We wait with such anticipation for the warm, relaxing, adventure filled days of summer, only to have them quickly turn into dull, lazy, boring days.
When you think ahead and keep a list of some out of the ordinary activities, you’ll be less likely to hear, “I’m bored and there’s nothing to do.”
One activity that you might want to try is having an outdoor tea party. My daughter and I always enjoyed hosting a neighborhood tea party. Planning, gathering supplies, and sending invitations gave her something to look forward to. It would keep her occupied for quite a few days.
We always decided on the menu first so it could be included with the invitation. Not only did it give the invitees an idea of what to expect, it also gave parents a chance to inform us of any food allergies we should be aware of.
Invitations can be as simple as an e-mail or phone call. One year my daughter drew teapots on construction paper and wrote the person’s name on the front and the time and date of the party on the back. We asked the kids to decorate their teapot any way they pleased and to bring it to the party to be used as their name card.
Another time we had a dress code. The girls were asked to wear their fanciest dress or borrow one from Mom. Boys were asked to wear dress shirt and tie or borrow from Dad. We all had a good chuckle over the little boy who went all out and showed up dressed as the Mad Hatter from ‘Alice’s Adventures in Wonderland.’
To make the party a little special, cover the picnic table with a pretty tablecloth or sheet. Gather a big bunch of wildflowers for a centerpiece. You’ll want to use real teacups and saucers that you can buy at a yard sale, flea market, or Goodwilll store.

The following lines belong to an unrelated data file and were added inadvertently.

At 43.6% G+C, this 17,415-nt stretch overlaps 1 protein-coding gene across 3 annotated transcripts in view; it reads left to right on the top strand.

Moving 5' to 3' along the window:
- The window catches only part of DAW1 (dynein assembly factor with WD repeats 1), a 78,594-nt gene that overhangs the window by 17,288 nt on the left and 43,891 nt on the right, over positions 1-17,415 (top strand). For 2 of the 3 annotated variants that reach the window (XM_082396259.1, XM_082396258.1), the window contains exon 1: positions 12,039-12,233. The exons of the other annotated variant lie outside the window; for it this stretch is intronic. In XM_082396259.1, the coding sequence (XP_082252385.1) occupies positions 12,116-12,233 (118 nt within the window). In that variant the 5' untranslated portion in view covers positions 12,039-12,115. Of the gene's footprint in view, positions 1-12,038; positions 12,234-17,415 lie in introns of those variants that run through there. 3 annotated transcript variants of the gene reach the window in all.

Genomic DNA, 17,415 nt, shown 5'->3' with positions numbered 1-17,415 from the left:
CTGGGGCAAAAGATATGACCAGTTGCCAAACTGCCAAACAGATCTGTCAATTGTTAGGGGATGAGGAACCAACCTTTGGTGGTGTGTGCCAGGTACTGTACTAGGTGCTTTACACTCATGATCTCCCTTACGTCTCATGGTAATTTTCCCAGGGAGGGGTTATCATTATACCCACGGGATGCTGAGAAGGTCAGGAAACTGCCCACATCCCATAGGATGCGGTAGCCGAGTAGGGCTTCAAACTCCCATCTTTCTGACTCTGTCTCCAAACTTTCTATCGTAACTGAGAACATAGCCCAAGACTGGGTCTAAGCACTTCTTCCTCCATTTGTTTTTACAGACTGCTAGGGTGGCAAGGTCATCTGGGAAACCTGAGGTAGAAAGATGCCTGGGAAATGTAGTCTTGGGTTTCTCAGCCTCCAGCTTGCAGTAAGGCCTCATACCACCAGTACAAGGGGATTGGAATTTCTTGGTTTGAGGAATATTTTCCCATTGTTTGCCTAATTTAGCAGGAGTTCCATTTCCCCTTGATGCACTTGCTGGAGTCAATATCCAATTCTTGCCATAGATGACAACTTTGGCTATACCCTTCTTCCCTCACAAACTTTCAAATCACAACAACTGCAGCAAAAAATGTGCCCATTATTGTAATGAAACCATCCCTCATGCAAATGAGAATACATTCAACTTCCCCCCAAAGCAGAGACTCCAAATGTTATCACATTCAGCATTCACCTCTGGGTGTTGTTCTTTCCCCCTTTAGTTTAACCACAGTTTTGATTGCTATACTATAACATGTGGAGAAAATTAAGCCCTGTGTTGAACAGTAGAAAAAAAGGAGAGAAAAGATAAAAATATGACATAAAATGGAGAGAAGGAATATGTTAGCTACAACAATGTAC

Don’t worry about them matching, it actually looks really cute if they don’t. Let the kids take them home as a souvenir.
Since this is a fancy event, use cloth napkins. If you don’t have any, use handkerchiefs or hand towels. A word to the wise, don’t use anything you really care about, because there are bound to be spills.
Keep the menu simple. Finger size PBJ and cream cheese with strawberries sandwiches will be easy for small hands to hold. Fruit salad, cookies, or mini cupcakes is really all you need.
As for the tea, I suggest you offer lemonade, juice, or milk as a stand-in. The kids will feel very adult if you show them the proper way to drink their tea.
Hold the saucer close to your chest with your left hand, lift the cup with your right hand, take small sips, and don’t forget to keep your pinky finger extended.
Finish up with a few party games. Singing, ‘I’m A Little Teapot’ in the round, musical chairs, and tea bag hunt (just like an Easter egg hunt, but with tea bags) seem to always go over well.